In light of recent news, the answer is apparently yes. Thailand, Indonesia and the Philippines have finally demonstrated the political will necessary to remove subsidies, a flashpoint issue in ASEAN that can culminate with street-level unrest.

Reading Time: 3 minutes

Indonesia subsidiesIn light of recent news, the answer is apparently yes. Thailand, Indonesia and the Philippines have finally demonstrated the political will necessary to remove subsidies, a flashpoint issue in ASEAN that can culminate with street-level unrest.

And controversial subsidies – be they in energy, food or public transport form – usually do. From one side of the debate, there are politicians and economists that demonise subsides because of their negative effects on the environment, fiscal stability and growth. On the other side, in developing nations where large portions of the population straddle the poverty line, the slightest adjustment of the prices of essential goods can shake the foundations of whole families.

There is, however, a balance. Many governments, such as Indonesia, supplement price hikes with supportive programmes that target the nation’s most vulnerable people, supporting those who deserve it the most.
As is the disparate nation of ASEAN, Thailand, Indonesia and the Philippines have begun to tackle the removal of subsidies in their own way.

Indonesia: We got the power

Developmental banks have long chided Indonesia for not doing more to remove the costly fuel subsidy that has been upheld for over five decades. Experts estimated that the subsidising of fuel cost the Indonesian government approximately $22 billion, with 40 per cent of energy needs being met by imports.

A politically charged issue, especially within the ranks of ASEAN, the removal of fuel subsidies in Indonesia was carefully wedded with an over $2 billion compensation programme targeted at the country’s poorest. Though no similar programme has been announced yet, Thailand appears to have gotten the gist of it in its goal to one day follow suit with the removal of its own energy subsidy, valued at about $8 billion per year.

Thailand: The rice fiasco

Introduced by Prime Minster Yingluck Shinawatra after her election win in 2011, Thailand’s rice purchasing scheme has created massive stockpiles that have reportedly begun to rot, costing the country not only losses up to $22 billion, but also the position of the world’s largest exporter.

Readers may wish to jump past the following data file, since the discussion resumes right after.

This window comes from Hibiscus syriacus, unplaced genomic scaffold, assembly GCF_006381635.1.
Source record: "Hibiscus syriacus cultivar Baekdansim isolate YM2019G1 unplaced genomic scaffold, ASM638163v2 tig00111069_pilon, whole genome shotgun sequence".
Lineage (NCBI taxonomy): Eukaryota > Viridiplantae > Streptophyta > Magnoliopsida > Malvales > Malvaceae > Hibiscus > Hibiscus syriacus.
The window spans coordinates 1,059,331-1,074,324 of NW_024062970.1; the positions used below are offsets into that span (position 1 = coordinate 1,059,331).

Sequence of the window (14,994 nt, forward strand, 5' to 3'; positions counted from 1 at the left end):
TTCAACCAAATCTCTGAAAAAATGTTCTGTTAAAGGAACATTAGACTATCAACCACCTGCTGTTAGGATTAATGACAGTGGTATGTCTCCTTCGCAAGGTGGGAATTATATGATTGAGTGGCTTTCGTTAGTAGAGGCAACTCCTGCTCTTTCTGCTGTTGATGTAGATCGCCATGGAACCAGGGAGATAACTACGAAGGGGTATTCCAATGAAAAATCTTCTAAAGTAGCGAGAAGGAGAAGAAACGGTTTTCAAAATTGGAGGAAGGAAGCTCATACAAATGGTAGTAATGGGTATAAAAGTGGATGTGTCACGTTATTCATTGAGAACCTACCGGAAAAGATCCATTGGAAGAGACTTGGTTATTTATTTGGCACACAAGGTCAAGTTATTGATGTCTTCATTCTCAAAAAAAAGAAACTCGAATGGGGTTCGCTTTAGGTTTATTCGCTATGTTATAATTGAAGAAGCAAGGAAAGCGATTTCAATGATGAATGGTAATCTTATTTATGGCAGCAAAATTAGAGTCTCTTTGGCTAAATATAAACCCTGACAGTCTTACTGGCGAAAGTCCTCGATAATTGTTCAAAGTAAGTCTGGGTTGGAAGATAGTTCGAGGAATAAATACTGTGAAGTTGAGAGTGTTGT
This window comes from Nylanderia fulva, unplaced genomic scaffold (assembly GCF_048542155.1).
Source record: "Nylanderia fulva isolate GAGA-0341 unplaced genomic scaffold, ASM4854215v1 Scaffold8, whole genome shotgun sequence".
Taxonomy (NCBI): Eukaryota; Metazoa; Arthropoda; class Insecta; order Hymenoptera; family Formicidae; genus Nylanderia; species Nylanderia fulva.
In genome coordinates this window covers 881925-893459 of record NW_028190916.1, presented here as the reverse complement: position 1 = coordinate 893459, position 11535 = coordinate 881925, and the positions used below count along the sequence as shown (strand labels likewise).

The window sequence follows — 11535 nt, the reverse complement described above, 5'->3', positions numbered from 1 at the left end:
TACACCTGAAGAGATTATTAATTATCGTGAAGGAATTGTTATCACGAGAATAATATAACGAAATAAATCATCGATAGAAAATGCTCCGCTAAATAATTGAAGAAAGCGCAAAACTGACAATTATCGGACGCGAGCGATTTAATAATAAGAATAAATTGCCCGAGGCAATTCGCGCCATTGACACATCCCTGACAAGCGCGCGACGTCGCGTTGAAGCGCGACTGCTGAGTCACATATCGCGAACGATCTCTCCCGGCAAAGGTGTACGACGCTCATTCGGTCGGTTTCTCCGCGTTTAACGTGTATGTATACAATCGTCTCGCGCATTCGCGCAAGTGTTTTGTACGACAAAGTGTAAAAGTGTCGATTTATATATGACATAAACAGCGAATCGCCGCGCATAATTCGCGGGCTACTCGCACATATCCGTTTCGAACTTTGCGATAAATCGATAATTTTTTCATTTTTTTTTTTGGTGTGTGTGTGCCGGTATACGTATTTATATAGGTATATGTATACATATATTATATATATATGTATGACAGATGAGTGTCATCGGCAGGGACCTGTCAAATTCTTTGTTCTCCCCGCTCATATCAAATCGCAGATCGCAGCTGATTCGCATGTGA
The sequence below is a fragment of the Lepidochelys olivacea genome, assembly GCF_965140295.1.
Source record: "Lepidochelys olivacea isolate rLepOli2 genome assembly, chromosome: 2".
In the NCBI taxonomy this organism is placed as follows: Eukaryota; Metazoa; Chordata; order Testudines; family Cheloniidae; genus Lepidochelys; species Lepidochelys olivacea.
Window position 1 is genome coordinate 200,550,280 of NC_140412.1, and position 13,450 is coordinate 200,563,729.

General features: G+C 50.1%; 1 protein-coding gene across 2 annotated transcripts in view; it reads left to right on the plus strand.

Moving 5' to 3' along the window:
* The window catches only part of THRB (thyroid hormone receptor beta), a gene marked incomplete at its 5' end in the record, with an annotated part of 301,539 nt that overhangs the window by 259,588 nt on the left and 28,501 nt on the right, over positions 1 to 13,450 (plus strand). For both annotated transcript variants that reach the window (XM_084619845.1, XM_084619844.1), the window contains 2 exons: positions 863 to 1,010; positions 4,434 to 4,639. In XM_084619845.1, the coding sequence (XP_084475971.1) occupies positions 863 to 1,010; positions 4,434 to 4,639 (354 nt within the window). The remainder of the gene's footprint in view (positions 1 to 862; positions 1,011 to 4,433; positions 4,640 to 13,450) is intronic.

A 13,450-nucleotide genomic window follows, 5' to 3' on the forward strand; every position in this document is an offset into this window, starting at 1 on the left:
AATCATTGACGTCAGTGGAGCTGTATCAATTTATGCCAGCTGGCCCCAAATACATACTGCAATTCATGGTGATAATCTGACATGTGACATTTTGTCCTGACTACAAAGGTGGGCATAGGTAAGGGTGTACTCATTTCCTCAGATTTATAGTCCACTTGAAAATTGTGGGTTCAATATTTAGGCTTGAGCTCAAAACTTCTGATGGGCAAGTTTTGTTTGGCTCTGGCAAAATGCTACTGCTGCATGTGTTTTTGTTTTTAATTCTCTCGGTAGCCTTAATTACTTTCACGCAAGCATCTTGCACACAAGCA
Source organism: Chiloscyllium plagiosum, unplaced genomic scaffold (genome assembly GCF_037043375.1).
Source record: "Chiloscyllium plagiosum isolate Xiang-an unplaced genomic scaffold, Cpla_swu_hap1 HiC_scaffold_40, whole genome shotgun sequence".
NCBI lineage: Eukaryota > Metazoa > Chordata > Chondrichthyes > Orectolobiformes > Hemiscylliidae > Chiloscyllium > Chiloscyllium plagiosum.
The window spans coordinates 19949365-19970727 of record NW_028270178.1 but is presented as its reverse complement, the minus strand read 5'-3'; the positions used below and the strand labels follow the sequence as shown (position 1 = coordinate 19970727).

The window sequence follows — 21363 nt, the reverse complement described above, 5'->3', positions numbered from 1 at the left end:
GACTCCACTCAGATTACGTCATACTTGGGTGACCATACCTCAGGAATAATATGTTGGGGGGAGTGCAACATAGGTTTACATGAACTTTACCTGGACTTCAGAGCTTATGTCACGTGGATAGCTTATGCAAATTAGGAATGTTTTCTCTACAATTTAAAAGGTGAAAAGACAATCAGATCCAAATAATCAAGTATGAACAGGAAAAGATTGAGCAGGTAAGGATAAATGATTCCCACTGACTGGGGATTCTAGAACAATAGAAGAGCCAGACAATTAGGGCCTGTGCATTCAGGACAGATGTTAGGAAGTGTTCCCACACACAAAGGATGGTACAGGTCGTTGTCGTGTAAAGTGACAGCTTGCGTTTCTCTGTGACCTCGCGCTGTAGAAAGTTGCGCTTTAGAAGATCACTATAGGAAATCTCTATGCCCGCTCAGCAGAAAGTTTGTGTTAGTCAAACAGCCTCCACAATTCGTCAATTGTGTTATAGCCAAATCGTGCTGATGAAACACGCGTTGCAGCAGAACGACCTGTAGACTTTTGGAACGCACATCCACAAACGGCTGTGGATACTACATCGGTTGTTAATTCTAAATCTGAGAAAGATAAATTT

Thai rice has been quarantined by the US Food and Drug Administration over concerns that it has been treated with chemicals during stockpiling. In reaction to the failed rice policy, Yingluck’s cabinet went through a reshuffle and the price of rice purchased by the government was slashed, causing a stir in rural farmer communities. The popularity of the ruling Pheu Thai party has now dropped significantly, and an opposition movement called “V for Thailand” is now holding protests in Bangkok’s business districts every Sunday, demanding the government to step down over its failed populist policies.

Unlike Indonesia, few measures have been taken to wean those who benefited from the subsidy away, creating a political unstable cauldron of political fervour that, while disheartening, is not unfamiliar to Thailand.

The Philippines: Commuter costs

The Philippines likes to brand itself as the only ASEAN country that doesn’t have to deal with the imposing ire associated with the painful removal of fuel subsidies. However, its economy is by no means devoid of supportive funding that the government must deliberate on regarding impact and value.

Every year, the Philippine government spends about $161 million on subsidies for three large railways in Metro Manila, making fares affordable for the public. Boldly, the government has now decided to scale back on the subsidy, claiming that it is no longer sustainable and is unfair to those who do not take the railways.

The safety lever of choice for the transition phase: consultations. Those who feel they will be most affected by the government’s decision (railway operators among them) can participate in dialogue with the government. Or at least in theory.